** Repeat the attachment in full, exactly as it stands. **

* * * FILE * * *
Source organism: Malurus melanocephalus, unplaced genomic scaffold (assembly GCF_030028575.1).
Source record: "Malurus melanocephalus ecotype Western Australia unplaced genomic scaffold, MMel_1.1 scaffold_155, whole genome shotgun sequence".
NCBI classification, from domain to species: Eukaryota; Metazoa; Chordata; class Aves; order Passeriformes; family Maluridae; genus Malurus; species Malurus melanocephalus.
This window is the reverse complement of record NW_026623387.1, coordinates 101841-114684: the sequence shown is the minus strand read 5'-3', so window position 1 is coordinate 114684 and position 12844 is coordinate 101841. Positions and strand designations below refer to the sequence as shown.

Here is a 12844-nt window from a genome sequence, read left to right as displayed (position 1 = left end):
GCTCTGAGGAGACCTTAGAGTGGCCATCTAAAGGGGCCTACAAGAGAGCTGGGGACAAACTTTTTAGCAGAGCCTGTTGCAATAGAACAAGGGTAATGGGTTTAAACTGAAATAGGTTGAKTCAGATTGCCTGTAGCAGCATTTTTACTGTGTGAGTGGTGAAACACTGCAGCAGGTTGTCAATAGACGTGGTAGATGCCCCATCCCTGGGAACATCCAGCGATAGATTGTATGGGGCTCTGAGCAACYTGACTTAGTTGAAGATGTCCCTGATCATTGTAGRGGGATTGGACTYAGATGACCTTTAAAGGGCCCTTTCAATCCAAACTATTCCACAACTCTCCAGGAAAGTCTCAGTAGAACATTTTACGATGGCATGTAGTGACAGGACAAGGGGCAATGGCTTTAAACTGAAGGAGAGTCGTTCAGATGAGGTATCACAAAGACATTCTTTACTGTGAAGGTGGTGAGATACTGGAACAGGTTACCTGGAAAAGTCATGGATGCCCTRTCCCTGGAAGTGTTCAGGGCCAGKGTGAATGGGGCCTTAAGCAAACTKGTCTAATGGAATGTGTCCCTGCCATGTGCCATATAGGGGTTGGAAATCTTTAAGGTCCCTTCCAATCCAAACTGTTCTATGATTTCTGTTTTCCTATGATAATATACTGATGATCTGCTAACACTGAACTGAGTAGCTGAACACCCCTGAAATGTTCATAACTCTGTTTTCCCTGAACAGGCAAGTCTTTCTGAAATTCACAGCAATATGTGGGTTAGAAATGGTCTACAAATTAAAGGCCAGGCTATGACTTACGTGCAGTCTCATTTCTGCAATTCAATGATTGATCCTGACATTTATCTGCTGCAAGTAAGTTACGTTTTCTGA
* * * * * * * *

Source organism: Malurus melanocephalus, unplaced genomic scaffold (assembly GCF_030028575.1).
Source record: "Malurus melanocephalus ecotype Western Australia unplaced genomic scaffold, MMel_1.1 scaffold_155, whole genome shotgun sequence".
NCBI classification, from domain to species: Eukaryota; Metazoa; Chordata; class Aves; order Passeriformes; family Maluridae; genus Malurus; species Malurus melanocephalus.
This window is the reverse complement of record NW_026623387.1, coordinates 101841-114684: the sequence shown is the minus strand read 5'-3', so window position 1 is coordinate 114684 and position 12844 is coordinate 101841. Positions and strand designations below refer to the sequence as shown.

Here is a 12844-nt window from a genome sequence, read left to right as displayed (position 1 = left end):
GCTCTGAGGAGACCTTAGAGTGGCCATCTAAAGGGGCCTACAAGAGAGCTGGGGACAAACTTTTTAGCAGAGCCTGTTGCAATAGAACAAGGGTAATGGGTTTAAACTGAAATAGGTTGAKTCAGATTGCCTGTAGCAGCATTTTTACTGTGTGAGTGGTGAAACACTGCAGCAGGTTGTCAATAGACGTGGTAGATGCCCCATCCCTGGGAACATCCAGCGATAGATTGTATGGGGCTCTGAGCAACYTGACTTAGTTGAAGATGTCCCTGATCATTGTAGRGGGATTGGACTYAGATGACCTTTAAAGGGCCCTTTCAATCCAAACTATTCCACAACTCTCCAGGAAAGTCTCAGTAGAACATTTTACGATGGCATGTAGTGACAGGACAAGGGGCAATGGCTTTAAACTGAAGGAGAGTCGTTCAGATGAGGTATCACAAAGACATTCTTTACTGTGAAGGTGGTGAGATACTGGAACAGGTTACCTGGAAAAGTCATGGATGCCCTRTCCCTGGAAGTGTTCAGGGCCAGKGTGAATGGGGCCTTAAGCAAACTKGTCTAATGGAATGTGTCCCTGCCATGTGCCATATAGGGGTTGGAAATCTTTAAGGTCCCTTCCAATCCAAACTGTTCTATGATTTCTGTTTTCCTATGATAATATACTGATGATCTGCTAACACTGAACTGAGTAGCTGAACACCCCTGAAATGTTCATAACTCTGTTTTCCCTGAACAGGCAAGTCTTTCTGAAATTCACAGCAATATGTGGGTTAGAAATGGTCTACAAATTAAAGGCCAGGCTATGACTTACGTGCAGTCTCATTTCTGCAATTCAATGATTGATCCTGACATTTATCTGCTGCAAGTAAGTTACGTTTTCTGA